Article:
My following article appears in today’s edition of Crikey:
The small sign in my bare hotel room in Banda Aceh was clear. “It is forbidden to bring a woman/man who are not husband or wife into the hotel.” I saw similar messages in Iran, Saudi Arabia and Gaza.
I was in Aceh [Indonesia] as a guest of the Ubud Writers and Readers Festival and conducted a number of satellite events with the local community. My translators were primarily girls in the final year of school, their proficiency of English and popular culture an example of the inherent contradictions between Muslim devotion and youthful curiosity.
This Indonesian province takes its Islam very seriously. The provincial parliament of Aceh recently passed a criminal bylaw that supported the death penalty, stoning and flogging for homosexual acts and adultery. They are draconian moves in a devoutly religious area.
But this is largely the only side of Aceh captured by the Western press when it considers mentioning the territory at all. After the devastating 2004 tsunami that killed over 220,000 Indonesians, Aceh was the worst affected area. It was year zero. Entire families were wiped out.
Writer Azhari – whose new book of translated poetry, Nutmeg Woman, is released this month – now lives in a shared apartment, with no living relatives to speak of. “I’m alone”, he told me, chain-smoking, “but my writing sustains me.”
Azhari’s work covers the period before the 2005 peace deal between the Free Aceh Movement (GAM) and the Indonesian government. The majority of Acehnese I met said they would rather independence than integration – “we are really nine separate countries with distinct ethnic groups”, an editor at the local newspaper Harian Aceh argued – but peace always came with a price. The West Papuan struggle was warmly embraced. East Timorese freedom was praised. I sometimes sensed jealously at their relatively newfound independence. Indonesian nationalism in Aceh was hard to detect.
How to remember the tsunami is a hot subject of debate and most people I saw believed that a living memorial was essential.
“The Acehnese people are still grieving”, a journalist said, when I asked about the importance of Palestine in the province. “We care deeply about our brothers and sisters in Gaza” – one young man, under 20, said he wanted to fly to fight against the Israelis during their bombardment of the Strip in December and January and his views were not unique – but Palestine is a rallying cry, almost an abstract manifestation of the perceived injustices handed out by the West.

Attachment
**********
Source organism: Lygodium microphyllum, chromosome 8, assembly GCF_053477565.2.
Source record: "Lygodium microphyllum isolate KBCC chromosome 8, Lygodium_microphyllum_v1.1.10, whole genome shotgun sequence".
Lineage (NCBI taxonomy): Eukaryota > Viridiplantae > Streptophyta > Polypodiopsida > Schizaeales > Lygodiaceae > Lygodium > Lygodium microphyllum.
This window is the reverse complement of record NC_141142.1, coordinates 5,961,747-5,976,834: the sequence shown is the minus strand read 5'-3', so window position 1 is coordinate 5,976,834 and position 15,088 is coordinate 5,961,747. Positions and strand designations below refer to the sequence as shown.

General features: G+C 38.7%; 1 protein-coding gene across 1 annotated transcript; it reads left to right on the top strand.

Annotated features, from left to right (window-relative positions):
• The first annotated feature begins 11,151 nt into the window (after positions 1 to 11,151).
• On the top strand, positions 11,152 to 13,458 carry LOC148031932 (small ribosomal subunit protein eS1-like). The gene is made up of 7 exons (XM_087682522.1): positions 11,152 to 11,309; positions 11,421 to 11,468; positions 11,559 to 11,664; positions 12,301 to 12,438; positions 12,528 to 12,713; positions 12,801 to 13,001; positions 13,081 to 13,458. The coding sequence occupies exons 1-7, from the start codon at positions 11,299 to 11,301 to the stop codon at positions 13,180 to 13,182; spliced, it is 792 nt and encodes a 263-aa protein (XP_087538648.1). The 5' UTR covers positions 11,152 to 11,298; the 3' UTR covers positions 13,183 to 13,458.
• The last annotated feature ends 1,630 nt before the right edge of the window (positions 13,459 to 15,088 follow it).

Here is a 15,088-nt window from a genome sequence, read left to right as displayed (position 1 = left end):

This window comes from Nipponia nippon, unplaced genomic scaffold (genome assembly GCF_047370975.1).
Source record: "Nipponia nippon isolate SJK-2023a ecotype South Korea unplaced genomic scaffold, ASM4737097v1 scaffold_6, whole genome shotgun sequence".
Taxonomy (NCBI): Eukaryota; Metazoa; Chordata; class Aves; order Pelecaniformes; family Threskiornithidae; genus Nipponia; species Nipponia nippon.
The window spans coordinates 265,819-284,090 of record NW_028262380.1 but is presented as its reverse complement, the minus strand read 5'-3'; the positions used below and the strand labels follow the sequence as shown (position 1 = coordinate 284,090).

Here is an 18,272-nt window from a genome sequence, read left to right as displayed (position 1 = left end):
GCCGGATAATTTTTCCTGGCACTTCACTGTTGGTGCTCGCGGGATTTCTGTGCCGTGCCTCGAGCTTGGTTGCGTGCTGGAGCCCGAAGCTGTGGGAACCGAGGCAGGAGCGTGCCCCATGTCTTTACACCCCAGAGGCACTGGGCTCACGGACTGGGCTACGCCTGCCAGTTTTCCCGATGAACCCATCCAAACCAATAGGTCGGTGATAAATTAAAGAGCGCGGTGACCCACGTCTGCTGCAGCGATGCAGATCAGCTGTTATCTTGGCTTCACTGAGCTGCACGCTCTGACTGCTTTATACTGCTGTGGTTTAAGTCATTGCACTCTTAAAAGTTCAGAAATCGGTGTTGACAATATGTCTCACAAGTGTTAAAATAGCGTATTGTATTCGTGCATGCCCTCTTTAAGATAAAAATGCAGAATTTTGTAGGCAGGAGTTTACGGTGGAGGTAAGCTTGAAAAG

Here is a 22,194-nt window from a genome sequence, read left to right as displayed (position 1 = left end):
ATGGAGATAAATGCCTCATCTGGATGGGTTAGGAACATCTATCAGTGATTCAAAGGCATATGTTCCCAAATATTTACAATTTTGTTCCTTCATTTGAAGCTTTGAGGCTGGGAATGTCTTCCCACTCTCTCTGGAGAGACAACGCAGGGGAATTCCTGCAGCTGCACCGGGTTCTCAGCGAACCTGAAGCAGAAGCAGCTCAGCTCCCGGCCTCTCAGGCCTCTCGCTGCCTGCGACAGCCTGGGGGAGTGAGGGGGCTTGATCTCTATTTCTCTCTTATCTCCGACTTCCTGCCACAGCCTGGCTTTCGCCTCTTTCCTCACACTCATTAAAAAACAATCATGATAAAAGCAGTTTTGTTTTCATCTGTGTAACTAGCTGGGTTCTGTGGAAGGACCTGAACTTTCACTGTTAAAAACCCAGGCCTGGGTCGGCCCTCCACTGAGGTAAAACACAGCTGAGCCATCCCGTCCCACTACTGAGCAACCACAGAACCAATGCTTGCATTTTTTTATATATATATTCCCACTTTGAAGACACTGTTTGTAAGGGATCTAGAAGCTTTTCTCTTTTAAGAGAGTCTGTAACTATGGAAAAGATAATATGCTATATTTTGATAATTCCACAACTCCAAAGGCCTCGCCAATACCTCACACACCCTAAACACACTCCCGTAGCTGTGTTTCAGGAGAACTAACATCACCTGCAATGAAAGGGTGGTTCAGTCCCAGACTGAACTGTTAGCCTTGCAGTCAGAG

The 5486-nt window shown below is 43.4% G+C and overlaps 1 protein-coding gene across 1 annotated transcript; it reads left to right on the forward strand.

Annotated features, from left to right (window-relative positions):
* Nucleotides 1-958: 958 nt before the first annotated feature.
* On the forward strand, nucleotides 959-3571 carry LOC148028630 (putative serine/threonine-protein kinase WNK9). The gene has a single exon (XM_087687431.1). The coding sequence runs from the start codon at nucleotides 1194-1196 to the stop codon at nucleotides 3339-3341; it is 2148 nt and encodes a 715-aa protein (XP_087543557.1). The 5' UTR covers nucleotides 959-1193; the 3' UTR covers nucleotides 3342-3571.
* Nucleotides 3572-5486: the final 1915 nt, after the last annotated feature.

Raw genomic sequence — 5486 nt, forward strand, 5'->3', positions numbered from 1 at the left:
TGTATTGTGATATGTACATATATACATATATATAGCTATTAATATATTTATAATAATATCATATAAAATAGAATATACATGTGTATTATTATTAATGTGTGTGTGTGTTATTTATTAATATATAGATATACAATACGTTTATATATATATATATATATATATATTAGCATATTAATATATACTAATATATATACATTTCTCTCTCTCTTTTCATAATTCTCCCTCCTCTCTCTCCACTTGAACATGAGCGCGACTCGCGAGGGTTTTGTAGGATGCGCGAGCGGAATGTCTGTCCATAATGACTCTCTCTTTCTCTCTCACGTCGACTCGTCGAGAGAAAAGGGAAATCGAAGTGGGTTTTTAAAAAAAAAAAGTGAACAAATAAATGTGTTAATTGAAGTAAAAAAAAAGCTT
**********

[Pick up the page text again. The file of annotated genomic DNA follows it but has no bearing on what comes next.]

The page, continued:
The Middle East is a key unifier across the Muslim world.
I was the first Jew most Acehnese had ever met or engaged. Nindy Silvie, a savvy 18-year-old in her final year of school who read Noam Chomsky, Christopher Hitchens and loved South Park, texted me a few days ago: “People here could love Jews now because of you.”
During a radio interview with a Muslim talkback show, one girl called in to ask whether the Koran was correct when it allegedly said that, “Israel and Jews are the most cruel on the planet.” For many Muslims there, Jews are little more than occupiers and brutes in Palestine. The concept of anti-Zionism never entered their thinking or media.
Aside from countless political discussions, the landscape revealed a harsh reality. A number of large ships lie marooned in the middle of neighbourhoods, having been ruthlessly plucked from the ocean and unceremoniously dumped far from shore. They have become tourist attractions and memorials – for the handful of visitors to the island, aside from aid workers and international NGOs – and climbing them offered an expansive view of Banda Aceh and its surroundings. Misty mountains framed the skyline.
Poverty is ubiquitous, the only modern buildings and infrastructure provided by foreign donors, including the mosque-like airport, and religion has long been a central facet of life. But it’s a complex relationship. Women on the streets were mostly veiled but Britney Spears appeared on the front page of the daily newspaper with an uncovered head. Alcohol is only available underground. Men and women can’t embrace in public and often sat separately at public events, voluntarily, “because they do it every day”, a young woman said.
The legacy of occupation lingers. Wounds are not healed from decades of insurrection and Indonesia, like many powerful states, seems reluctant to investigate its brutal past. The East Timorese know what this means.